Plains Zebra Equus quagga (formerly Equus burchellii)

Plains Zebra
Chapmans Zebra
There are three species of Zebra - Plains, Mountain and Grevy's - all are black (or dark brown) and white striped small horses native to Africa, but the basic stripe pattern and other features vary.
Plains Zebra
Plains Zebra - shadow-striped
Plains Zebra
The most common is the Plains Zebra shown here, with wider white stripes than the others and which has several subspecies. Recent research (2018) suggests these may not be subspecies but "clines" of one species. The most common Plains subspecies (or clines) are Chapman's Zebra above and Grant's (further below).
Chapman's shadow stripes Shadow stripes
Plains Zebra - no shadow-stripes No shadow stripes
African Art African Art
Chapman's or the southern Plains Zebra from southern Africa (above) can have plain white stripes between the black or, within the same herds, can have shadow light brown/grey stripes on the rump as shown above left. Chapman's and Burchell's, the most southerly zebras, are said to be the only subspecies to have shadow stripes.
Chapman's zebra
Chapman's plains zebra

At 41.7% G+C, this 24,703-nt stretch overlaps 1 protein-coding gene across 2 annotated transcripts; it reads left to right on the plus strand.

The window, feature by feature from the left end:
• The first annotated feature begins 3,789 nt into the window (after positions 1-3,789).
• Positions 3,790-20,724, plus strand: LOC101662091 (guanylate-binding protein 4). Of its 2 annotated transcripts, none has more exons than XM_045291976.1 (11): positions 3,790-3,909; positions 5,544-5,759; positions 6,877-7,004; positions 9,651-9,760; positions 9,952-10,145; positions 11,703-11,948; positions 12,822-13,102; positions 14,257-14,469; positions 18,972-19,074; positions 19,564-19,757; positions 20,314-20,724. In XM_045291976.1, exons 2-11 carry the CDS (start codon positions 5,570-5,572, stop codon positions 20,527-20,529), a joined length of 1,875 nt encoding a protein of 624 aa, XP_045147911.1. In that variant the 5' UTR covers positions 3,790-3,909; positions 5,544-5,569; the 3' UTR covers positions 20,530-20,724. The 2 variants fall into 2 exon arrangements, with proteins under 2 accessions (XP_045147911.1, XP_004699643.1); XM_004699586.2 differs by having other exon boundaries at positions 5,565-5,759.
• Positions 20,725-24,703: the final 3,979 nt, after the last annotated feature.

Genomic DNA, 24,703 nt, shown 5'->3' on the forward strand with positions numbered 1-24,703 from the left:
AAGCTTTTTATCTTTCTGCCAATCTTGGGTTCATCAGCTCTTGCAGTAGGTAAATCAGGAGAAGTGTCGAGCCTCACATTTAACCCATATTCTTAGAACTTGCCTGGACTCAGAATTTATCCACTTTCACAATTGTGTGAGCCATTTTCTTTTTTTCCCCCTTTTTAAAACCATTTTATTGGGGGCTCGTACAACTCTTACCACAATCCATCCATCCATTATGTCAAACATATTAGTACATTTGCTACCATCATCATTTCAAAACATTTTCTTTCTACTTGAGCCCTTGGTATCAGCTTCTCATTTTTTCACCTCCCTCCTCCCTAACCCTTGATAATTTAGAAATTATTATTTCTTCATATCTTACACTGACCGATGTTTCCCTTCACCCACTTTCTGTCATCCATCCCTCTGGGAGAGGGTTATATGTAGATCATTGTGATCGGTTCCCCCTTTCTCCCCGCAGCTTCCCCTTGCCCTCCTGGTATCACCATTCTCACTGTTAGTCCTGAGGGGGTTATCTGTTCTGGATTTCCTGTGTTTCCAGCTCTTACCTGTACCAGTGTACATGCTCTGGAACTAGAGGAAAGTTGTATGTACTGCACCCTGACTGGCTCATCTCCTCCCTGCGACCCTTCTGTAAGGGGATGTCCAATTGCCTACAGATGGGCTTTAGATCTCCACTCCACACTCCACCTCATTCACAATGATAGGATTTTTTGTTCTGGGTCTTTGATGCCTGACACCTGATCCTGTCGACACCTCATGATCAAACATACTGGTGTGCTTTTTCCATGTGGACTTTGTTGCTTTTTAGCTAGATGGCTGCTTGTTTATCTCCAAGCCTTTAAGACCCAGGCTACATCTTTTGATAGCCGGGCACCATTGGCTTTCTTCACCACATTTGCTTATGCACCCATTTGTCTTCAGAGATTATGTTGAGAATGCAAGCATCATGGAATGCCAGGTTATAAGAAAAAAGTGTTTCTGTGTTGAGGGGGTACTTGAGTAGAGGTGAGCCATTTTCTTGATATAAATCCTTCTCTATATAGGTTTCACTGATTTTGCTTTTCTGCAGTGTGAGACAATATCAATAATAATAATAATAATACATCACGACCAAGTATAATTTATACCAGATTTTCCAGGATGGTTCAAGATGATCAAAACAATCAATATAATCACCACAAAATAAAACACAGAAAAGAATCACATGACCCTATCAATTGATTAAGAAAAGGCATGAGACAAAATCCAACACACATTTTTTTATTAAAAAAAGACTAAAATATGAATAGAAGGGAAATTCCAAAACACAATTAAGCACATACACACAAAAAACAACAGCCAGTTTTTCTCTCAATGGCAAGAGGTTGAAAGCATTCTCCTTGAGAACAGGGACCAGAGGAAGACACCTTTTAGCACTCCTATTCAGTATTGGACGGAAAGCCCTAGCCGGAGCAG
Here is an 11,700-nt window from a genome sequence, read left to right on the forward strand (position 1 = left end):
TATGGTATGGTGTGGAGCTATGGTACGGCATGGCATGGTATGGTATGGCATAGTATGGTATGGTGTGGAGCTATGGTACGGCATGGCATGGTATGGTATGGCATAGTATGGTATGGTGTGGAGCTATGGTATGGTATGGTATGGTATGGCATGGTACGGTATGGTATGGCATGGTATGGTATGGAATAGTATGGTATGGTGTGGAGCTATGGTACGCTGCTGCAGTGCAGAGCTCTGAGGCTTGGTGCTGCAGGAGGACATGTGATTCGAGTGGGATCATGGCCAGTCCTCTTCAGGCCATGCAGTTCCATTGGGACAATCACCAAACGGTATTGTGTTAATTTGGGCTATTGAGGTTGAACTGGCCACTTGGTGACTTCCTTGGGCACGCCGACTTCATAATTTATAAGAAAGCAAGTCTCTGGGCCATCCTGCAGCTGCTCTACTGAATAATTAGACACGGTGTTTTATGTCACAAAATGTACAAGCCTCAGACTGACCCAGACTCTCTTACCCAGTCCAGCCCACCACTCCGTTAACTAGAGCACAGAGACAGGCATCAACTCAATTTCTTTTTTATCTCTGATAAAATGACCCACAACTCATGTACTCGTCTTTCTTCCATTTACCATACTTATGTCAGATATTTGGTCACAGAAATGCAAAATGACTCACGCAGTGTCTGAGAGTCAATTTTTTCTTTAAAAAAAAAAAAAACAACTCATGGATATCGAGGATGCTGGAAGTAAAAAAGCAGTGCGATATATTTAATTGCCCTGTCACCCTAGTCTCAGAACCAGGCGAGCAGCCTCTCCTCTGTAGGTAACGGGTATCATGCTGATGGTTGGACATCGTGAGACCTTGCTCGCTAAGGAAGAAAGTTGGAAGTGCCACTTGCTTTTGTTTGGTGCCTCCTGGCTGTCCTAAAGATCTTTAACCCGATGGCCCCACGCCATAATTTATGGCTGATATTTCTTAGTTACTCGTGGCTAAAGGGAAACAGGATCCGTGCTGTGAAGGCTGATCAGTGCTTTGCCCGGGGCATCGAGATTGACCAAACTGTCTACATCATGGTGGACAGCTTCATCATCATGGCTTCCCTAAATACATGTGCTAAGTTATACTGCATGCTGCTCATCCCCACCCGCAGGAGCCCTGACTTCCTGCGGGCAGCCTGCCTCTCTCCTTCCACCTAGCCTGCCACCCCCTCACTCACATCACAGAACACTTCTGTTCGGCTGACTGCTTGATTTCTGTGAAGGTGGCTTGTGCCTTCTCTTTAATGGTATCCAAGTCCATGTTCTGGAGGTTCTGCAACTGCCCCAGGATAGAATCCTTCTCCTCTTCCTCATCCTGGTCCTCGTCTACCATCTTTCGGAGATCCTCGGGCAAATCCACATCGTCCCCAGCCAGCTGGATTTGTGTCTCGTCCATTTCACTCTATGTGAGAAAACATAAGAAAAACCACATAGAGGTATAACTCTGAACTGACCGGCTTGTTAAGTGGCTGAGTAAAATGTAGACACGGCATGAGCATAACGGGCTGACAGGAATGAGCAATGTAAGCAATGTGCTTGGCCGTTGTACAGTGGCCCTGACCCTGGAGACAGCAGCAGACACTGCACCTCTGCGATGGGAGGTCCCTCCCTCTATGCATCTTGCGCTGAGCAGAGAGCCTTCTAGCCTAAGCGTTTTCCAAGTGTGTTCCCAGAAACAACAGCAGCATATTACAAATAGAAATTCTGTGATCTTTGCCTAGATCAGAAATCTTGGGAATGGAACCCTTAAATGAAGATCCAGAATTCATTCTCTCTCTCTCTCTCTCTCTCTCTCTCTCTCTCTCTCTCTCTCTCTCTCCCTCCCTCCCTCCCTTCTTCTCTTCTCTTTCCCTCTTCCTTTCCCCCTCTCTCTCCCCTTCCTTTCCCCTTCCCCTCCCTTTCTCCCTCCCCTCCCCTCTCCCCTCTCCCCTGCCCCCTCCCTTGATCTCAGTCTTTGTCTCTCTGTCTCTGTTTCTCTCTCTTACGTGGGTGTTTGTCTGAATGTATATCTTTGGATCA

Chapman's Plains Zebra foal
Chapman's also has light, partial striping on its lower legs, though individuals differ. One subspecies (Burchell's, also called Damara) has no stripes on the lower legs and some (Grant's/Selous'/Crawshay's/Maneless from East and southeast Africa) continue full stripes down to the hooves.
Chapman's Plains Zebra
Chapman's Plains Zebra
Plains Zebras
A particularly dark version of Chapman's Plains Zebra. Each individual zebra has a different facial pattern and body stripes, like our fingerprints. Zebras can run at some 40 mph.
Grant's Zebra
Grant's Zebra
Grant's Zebra
Grant's subspecies, above, from East Africa, the smallest subspecies, has fully-striped lower legs to the hooves. The northern subspecies generally do not have shadow stripes. The Maneless subspecies has heavily-striped legs; a separate page (see link below) is given to this subspecies.
Grant's Zebra
Grant's Zebra
Grant's Zebra
More Grants zebras above. Plains Zebras have a non-territorial social structure consisting of individual harems of several females, offspring and a stallion joining other harems, groups of bachelor males and sometimes other species to form large (sometimes vast) herds. In this way there are more to warn of predators.